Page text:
Rice is a relatively poor source of many essential nutrients, including vitamin A, but is the staple for half the world. An estimated 124 million children worldwide are deficient in vitamin A, including a quarter million in Southeast Asia who go blind each year because of the problem. Improved nutrition could prevent 1 million to 2 million deaths a year.
Scientists have genetically engineered a type of rice that could end vitamin A deficiency in the developing world. The new "golden rice," the result of a research investment of more than $100 million over 10 years, contains three genes transplanted from daffodils and bacteria that allow rice plants to produce kernels containing beta-carotene, a compound that is converted to vitamin A in the human body. The researchers, from the International Rice Research Institute, supported by the Rockefeller Foundation and European Commission, decided to forgo commercial support so that they could give the seed away to farmers - free of the patent or licensing restrictions that so often limit the distribution of genetically engineered crops.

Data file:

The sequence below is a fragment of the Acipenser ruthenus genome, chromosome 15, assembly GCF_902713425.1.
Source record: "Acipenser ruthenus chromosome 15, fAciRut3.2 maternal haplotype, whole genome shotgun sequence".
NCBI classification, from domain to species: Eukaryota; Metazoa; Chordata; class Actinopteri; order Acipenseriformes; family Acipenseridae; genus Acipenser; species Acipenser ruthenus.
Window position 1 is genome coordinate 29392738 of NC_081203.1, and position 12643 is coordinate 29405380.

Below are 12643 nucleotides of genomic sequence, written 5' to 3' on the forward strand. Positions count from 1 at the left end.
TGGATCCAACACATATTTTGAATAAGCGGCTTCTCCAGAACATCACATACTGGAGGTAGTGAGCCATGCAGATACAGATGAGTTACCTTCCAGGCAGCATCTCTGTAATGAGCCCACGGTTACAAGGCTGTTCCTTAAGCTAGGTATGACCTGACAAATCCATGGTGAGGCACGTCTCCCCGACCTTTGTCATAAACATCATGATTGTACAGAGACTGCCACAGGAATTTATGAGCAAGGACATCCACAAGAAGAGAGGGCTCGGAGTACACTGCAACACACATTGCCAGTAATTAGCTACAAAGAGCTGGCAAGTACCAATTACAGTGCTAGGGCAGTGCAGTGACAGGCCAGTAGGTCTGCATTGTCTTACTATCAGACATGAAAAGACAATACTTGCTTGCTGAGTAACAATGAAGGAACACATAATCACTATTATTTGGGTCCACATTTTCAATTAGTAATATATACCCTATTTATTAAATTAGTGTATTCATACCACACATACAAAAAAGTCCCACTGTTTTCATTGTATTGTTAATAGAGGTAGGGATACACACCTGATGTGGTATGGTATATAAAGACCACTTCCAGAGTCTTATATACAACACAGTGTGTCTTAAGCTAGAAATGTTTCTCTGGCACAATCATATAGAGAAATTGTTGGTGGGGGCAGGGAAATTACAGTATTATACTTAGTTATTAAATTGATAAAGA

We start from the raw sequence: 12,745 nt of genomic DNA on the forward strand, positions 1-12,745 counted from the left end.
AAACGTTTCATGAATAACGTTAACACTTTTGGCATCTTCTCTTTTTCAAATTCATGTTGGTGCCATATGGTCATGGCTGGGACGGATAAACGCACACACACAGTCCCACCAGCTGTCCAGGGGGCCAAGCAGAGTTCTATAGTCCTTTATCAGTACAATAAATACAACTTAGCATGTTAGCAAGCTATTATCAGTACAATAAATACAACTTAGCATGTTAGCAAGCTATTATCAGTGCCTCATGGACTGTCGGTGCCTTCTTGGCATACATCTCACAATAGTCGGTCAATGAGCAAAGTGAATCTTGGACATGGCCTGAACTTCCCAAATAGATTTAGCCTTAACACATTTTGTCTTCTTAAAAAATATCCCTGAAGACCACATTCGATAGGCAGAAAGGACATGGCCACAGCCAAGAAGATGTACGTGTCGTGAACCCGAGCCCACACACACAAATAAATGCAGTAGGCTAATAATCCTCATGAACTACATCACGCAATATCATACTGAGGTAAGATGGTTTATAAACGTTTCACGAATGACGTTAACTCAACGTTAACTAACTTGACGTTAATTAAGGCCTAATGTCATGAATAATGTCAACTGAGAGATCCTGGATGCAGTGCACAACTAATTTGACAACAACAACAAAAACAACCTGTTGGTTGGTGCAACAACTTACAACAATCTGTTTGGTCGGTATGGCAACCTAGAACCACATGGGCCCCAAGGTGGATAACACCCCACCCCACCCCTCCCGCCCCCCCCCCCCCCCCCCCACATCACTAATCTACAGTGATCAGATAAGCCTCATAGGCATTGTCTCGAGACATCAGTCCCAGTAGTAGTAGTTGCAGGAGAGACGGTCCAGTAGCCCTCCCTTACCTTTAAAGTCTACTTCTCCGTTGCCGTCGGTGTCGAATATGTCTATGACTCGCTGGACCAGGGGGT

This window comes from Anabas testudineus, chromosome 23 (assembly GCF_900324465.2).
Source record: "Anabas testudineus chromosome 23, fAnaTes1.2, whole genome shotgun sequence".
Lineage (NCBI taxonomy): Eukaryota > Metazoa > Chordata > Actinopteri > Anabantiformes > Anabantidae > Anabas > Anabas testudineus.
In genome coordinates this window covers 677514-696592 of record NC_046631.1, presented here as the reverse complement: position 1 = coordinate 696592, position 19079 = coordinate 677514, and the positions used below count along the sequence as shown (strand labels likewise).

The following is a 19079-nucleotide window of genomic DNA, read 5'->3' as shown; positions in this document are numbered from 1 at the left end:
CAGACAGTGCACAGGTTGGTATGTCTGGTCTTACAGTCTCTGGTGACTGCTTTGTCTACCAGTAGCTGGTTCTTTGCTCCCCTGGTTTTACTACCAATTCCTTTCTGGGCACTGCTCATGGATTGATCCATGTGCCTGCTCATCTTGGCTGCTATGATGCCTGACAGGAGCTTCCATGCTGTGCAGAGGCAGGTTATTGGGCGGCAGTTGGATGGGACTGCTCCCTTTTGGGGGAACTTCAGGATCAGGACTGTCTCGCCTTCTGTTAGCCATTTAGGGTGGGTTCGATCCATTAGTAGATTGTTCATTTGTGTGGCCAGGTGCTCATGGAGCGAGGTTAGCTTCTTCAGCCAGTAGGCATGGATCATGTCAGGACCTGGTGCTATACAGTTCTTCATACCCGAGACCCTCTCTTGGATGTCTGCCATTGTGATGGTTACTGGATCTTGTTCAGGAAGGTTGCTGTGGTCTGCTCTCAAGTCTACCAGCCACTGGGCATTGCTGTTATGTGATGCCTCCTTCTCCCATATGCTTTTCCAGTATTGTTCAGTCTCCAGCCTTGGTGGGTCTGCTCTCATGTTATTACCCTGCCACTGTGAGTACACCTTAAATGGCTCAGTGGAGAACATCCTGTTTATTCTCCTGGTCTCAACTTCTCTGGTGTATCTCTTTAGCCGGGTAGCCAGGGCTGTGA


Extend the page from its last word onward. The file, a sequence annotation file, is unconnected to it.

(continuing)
Japan announced at the WSSD in Johannesburg that it will grant USD $30 million for the development and uptake of a new variety of rice designed for use in Africa, in an effort to reduce famine. The new rice variety, called NERICA (new rice for Africa), is a high-yielding grain developed in west Africa, which is capable of being grown under hot conditions and water shortages. NERICA is a biological hybrid rice variety developed by the Ivory Coast-based West African Rice Development Association.